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The Four Times of Day: Morning
Jean-Baptiste-Camille Corot
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This is the first in a series of four panels illustrating the different times of day that Corot painted for his friend, fellow artist Alexandre-Gabriel Decamps. Two tall trees with full foliage on the left of the panel are offset by two smaller trees on the right. Corot’s use of trees on either side of the picture to create a vista framing the view beyond is a compositional device used by classical landscape painters, such as Claude.

Starting from a thin and sketchily applied brown underpaint, Corot built up the composition with thicker, more opaque paint, but much of the picture remains an almost monochrome brownish-green. The most intense colour is the band of cadmium yellow-orange on the horizon, which indicates the imminent emergence of the sun as dawn breaks. Corot shows that as the light increases so colour intensifies, and this idea unfolds further across the next two panels. The bonnet introduces a red highlight that recurs across the series.

Key facts
Artist Jean-Baptiste-Camille Corot
Artist dates 1796 - 1875
Full title The Four Times of Day: Morning
Group The Four Times of Day
Date made about 1858
Medium and support Oil on wood
Dimensions 142.2 x 72.3 cm
Inscription summary Signed
Acquisition credit Bought with the assistance of the Art Fund (with a contribution from The Wolfson Foundation), 2014
Inventory number NG6651
Location in Gallery Room 45
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The Four Times of Day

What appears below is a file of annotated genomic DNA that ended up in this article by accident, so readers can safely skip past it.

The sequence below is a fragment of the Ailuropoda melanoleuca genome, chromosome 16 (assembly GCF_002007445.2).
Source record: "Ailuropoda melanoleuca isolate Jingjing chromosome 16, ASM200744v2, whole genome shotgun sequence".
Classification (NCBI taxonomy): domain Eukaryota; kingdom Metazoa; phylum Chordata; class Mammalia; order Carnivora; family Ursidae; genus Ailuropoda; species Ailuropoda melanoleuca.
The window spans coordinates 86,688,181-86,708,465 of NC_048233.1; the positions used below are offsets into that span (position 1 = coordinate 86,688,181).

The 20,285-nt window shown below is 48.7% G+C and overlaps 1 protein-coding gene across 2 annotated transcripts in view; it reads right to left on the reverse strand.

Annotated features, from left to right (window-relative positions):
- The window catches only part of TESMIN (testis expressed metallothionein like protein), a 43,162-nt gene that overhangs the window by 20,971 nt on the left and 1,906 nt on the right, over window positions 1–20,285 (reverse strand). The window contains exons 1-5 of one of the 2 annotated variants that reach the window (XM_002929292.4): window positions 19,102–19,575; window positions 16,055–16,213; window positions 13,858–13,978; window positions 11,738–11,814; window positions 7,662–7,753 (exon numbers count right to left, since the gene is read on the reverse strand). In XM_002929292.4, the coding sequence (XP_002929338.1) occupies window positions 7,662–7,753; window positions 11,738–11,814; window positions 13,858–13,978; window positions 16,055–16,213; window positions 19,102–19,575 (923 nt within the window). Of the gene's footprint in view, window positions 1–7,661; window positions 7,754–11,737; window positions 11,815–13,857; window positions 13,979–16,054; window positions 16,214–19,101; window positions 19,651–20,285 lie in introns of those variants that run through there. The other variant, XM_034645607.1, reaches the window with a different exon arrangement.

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Corot painted these four wooden panels – Morning, Noon, Evening and Night – for his friend and fellow artist, Alexandre-Gabriel Decamps. The panels were to decorate the studio in the house Decamps had recently bought at Fontainebleau, a town southeast of Paris. Other artists, including Bonvin and Philippe Rousseau, were asked to produce paintings for the dining room.The Fontainebleau forest was a popular location for artists in the mid-nineteenth century, especially the area in and around the neighbouring village of Barbizon.

As with many of Corot’s paintings, this group combines aspects of the classical tradition of idealised landscape, as represented by the seventeenth-century French artist Claude, with the practice of sketching in oils outdoors. The series was completed in just one week, and the freshness of Corot’s brushwork particularly impressed Decamps. Corot’s technique was also admired by Impressionist painters such as Monet, who painted series showing different times of the day.

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